rosaura sánchez, “ethnicity, ideology, and academia”

excerpts from rosaura sánchez, “ethnicity, ideology, and academia” in the american review 15.1 (1987); cited from the version included in the chicana/o cultural studies reader, ed. angie chabram-dernersesian (2006)


KNSD_Cancer_Cluster_at_UCSD_Building_021809_08_mezzn_448x336
the “cancer cluster” elevator in the literature building at the university of california, san diego. there are at least 17 known cases of breast cancer and other type of cancer diagnosis found among women who worked in the building as students, staff, and faculty from 1991-2010—the majority are women of color. after a protest organized by the literature department community in 2009, the university finally decided to “remodel” the elevator. since then more cases of breast cancer have been found, including professor rosemary marangoly george, a south asian feminist scholar, who passed away in 2013.

“For some of us [ethnic studies] suggested a counter discourse, outside the dominant cultural practices, yet ironically within the very structure of an ideological apparatus of the state, the university. The question is whether one can in fact ever represent a counter project while being funded, housed, and incorporated within the system. Once within the academic establishment could ethnic studies ever reflect a discourse other than the dominant one? Are we perhaps mouthing the same dominant discourse that we ought to be struggling against? Perhaps our discourse was totally co-opted and absorbed into the system. Or perhaps we always had the same discourse; perhaps we saw only national or racial boundaries and fell for the myth of an egalitarian pluralism.” (383)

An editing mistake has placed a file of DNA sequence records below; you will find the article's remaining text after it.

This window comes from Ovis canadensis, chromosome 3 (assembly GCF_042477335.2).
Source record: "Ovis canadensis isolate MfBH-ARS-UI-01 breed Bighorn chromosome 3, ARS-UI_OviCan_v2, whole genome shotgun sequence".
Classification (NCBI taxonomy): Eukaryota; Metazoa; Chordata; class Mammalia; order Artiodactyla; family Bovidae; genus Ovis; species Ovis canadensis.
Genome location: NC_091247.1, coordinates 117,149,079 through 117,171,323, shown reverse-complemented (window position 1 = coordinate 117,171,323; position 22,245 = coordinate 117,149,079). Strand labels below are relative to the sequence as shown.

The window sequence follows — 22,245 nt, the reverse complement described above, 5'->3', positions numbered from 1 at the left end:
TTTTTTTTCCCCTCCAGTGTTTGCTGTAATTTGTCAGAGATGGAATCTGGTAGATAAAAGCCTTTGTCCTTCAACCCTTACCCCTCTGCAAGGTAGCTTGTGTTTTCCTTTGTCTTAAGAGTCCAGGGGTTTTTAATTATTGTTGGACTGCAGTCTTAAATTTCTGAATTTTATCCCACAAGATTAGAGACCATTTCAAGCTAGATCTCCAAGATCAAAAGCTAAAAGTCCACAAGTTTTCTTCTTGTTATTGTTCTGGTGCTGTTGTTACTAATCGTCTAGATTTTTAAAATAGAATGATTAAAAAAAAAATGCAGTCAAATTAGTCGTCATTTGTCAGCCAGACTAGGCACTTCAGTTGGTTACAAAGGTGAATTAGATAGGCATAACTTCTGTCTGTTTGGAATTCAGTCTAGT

“In general, new academic programs arise out of particular interests in a specific body of knowledge. For example, there is now an interest in what could be called studies of the Pacific Basin. These studies arise in response to US interests in controlling access to particular raw materials, labor pools, and markets. These same interests, as well as political changes in Latin America, have led to the institution of US-Mexico policy studies at various University of California campuses and at other universities in the Southwest. It is evident then that state interest in gathering information calls for the establishment of academic programs that can oversee a systemic and complex collection of data as well as interpret it for decision makers in this society. The role of the universities in various facets of military and nuclear research as well as research for the benefit of private enterprise, like, for example, agribusiness, is of course well known.” (384-85)

“New academic programs such as ethnic studies and women’s studies arose not out of state interest in a body of knowledge but out of interest in ensuring campus order and security. At most these programs were targeted for eventual absorption by mainstream academic departments.” (385)

“Thus these ethnic studies programs were instituted at a moment when the university had to speak a particular language to quell student protests and to ensure that university research and business could be conducted as usual. The university was able to create and integrate these programs administratively under its umbrella, allowing on the one hand for a potential firecracker to defuse itself and, on the other, moving on to prepare the ground for a future assimilation of the few surviving faculty into existing departments.” (385-86)

“In the end, minority faculty also internalize the dominant ideological discourse, unable to escape the training nor avoid the strategies they themselves absorbed at the university.” (386)

“The discourse of ethnic power, opportunity, and pluralism led to an unrealistic assessment of the extent of struggles possible at the institutional level and masked our incapacity to avoid serving privilege and class domination within academia. In the end our counter discourses have been co-opted, silenced, or ignored by mainstream discourse.” (386)

Advertisements

Leave a Reply

Fill in your details below or click an icon to log in:

WordPress.com Logo

You are commenting using your WordPress.com account. Log Out / Change )

Twitter picture

You are commenting using your Twitter account. Log Out / Change )

Facebook photo

You are commenting using your Facebook account. Log Out / Change )

Google+ photo

You are commenting using your Google+ account. Log Out / Change )

Connecting to %s